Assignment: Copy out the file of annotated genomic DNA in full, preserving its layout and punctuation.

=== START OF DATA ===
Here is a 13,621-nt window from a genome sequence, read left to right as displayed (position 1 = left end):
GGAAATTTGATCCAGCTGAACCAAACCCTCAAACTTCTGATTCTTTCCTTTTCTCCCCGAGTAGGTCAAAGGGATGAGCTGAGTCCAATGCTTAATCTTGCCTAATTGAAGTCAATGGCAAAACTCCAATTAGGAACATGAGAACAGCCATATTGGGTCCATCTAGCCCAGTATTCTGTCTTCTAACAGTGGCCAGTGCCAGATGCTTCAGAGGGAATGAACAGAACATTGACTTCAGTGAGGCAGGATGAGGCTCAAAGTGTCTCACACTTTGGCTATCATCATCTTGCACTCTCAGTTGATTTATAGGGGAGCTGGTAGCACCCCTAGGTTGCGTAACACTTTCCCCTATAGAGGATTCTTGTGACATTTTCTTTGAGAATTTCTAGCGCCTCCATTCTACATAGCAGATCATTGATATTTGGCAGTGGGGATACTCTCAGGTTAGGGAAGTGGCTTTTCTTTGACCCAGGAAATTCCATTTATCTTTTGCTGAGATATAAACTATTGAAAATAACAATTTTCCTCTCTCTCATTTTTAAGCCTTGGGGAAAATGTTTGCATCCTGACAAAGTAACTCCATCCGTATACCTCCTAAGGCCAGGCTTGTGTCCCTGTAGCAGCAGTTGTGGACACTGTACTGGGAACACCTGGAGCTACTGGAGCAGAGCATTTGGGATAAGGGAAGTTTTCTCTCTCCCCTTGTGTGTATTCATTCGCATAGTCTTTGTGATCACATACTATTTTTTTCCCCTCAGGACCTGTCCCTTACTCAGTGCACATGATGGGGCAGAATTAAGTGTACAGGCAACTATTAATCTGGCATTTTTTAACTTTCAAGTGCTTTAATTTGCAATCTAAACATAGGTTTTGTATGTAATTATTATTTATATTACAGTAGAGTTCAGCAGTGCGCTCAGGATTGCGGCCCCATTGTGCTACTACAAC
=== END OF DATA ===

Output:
Here is a 13,621-nt window from a genome sequence, read left to right as displayed (position 1 = left end):
GGAAATTTGATCCAGCTGAACCAAACCCTCAAACTTCTGATTCTTTCCTTTTCTCCCCGAGTAGGTCAAAGGGATGAGCTGAGTCCAATGCTTAATCTTGCCTAATTGAAGTCAATGGCAAAACTCCAATTAGGAACATGAGAACAGCCATATTGGGTCCATCTAGCCCAGTATTCTGTCTTCTAACAGTGGCCAGTGCCAGATGCTTCAGAGGGAATGAACAGAACATTGACTTCAGTGAGGCAGGATGAGGCTCAAAGTGTCTCACACTTTGGCTATCATCATCTTGCACTCTCAGTTGATTTATAGGGGAGCTGGTAGCACCCCTAGGTTGCGTAACACTTTCCCCTATAGAGGATTCTTGTGACATTTTCTTTGAGAATTTCTAGCGCCTCCATTCTACATAGCAGATCATTGATATTTGGCAGTGGGGATACTCTCAGGTTAGGGAAGTGGCTTTTCTTTGACCCAGGAAATTCCATTTATCTTTTGCTGAGATATAAACTATTGAAAATAACAATTTTCCTCTCTCTCATTTTTAAGCCTTGGGGAAAATGTTTGCATCCTGACAAAGTAACTCCATCCGTATACCTCCTAAGGCCAGGCTTGTGTCCCTGTAGCAGCAGTTGTGGACACTGTACTGGGAACACCTGGAGCTACTGGAGCAGAGCATTTGGGATAAGGGAAGTTTTCTCTCTCCCCTTGTGTGTATTCATTCGCATAGTCTTTGTGATCACATACTATTTTTTTCCCCTCAGGACCTGTCCCTTACTCAGTGCACATGATGGGGCAGAATTAAGTGTACAGGCAACTATTAATCTGGCATTTTTTAACTTTCAAGTGCTTTAATTTGCAATCTAAACATAGGTTTTGTATGTAATTATTATTTATATTACAGTAGAGTTCAGCAGTGCGCTCAGGATTGCGGCCCCATTGTGCTACTACAAC